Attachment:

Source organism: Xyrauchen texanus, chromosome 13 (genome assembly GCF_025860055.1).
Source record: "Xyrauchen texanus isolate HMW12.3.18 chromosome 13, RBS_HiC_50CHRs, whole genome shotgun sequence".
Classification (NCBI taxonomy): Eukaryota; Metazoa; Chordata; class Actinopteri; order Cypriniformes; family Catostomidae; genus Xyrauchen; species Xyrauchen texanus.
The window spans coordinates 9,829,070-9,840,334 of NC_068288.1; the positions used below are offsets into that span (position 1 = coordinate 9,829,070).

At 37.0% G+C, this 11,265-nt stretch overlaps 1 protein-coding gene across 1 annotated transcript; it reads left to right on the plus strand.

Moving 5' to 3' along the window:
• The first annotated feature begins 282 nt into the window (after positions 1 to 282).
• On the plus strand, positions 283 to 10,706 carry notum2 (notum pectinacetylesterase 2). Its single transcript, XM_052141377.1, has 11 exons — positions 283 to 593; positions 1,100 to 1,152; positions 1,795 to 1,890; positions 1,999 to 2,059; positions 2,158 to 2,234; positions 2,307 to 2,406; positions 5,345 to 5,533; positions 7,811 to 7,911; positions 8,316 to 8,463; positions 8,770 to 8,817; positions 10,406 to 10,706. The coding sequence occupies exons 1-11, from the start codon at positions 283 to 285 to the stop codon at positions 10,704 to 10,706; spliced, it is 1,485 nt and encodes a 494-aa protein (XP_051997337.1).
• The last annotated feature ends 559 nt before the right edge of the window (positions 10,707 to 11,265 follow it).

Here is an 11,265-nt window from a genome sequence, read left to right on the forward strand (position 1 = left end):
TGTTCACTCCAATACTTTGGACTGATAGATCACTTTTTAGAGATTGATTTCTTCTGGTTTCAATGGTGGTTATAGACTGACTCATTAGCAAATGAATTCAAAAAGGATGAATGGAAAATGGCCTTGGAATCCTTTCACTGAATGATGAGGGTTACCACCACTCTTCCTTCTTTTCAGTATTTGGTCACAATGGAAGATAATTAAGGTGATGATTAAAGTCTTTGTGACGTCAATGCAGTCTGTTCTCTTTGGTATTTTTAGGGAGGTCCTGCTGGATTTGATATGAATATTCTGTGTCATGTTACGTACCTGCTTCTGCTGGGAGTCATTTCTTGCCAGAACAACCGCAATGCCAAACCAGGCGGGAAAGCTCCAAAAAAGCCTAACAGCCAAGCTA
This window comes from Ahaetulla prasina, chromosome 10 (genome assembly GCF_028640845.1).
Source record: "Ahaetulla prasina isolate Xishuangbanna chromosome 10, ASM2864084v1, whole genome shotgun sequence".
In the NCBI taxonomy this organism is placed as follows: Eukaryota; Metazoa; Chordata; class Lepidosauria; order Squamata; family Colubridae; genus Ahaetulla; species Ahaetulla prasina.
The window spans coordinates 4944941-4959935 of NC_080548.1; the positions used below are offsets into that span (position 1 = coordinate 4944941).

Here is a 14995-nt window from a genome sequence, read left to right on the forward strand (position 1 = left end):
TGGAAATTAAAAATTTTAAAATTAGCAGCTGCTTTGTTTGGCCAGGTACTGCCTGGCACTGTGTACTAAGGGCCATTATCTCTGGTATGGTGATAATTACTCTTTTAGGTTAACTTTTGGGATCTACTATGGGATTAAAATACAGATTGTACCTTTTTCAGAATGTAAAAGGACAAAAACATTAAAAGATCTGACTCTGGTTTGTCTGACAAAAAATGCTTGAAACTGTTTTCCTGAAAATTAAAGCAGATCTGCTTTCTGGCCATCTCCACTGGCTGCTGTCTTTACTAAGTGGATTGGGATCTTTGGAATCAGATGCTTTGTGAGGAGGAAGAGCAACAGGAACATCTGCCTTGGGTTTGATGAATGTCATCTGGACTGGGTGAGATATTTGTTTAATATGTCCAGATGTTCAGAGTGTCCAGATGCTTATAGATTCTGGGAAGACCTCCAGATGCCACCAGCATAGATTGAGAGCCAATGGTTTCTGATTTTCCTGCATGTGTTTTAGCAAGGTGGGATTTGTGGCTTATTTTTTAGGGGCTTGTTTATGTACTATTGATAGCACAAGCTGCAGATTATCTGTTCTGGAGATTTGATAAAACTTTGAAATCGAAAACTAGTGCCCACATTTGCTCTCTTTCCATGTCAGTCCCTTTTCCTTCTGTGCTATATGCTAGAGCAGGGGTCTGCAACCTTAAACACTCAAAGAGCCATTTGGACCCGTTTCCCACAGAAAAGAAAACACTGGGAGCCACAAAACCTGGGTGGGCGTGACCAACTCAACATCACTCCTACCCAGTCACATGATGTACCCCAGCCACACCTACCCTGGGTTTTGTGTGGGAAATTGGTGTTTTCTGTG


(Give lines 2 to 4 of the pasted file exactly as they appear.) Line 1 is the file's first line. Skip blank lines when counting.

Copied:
Source record: "Xyrauchen texanus isolate HMW12.3.18 chromosome 13, RBS_HiC_50CHRs, whole genome shotgun sequence".
Classification (NCBI taxonomy): Eukaryota; Metazoa; Chordata; class Actinopteri; order Cypriniformes; family Catostomidae; genus Xyrauchen; species Xyrauchen texanus.
The window spans coordinates 9,829,070-9,840,334 of NC_068288.1; the positions used below are offsets into that span (position 1 = coordinate 9,829,070).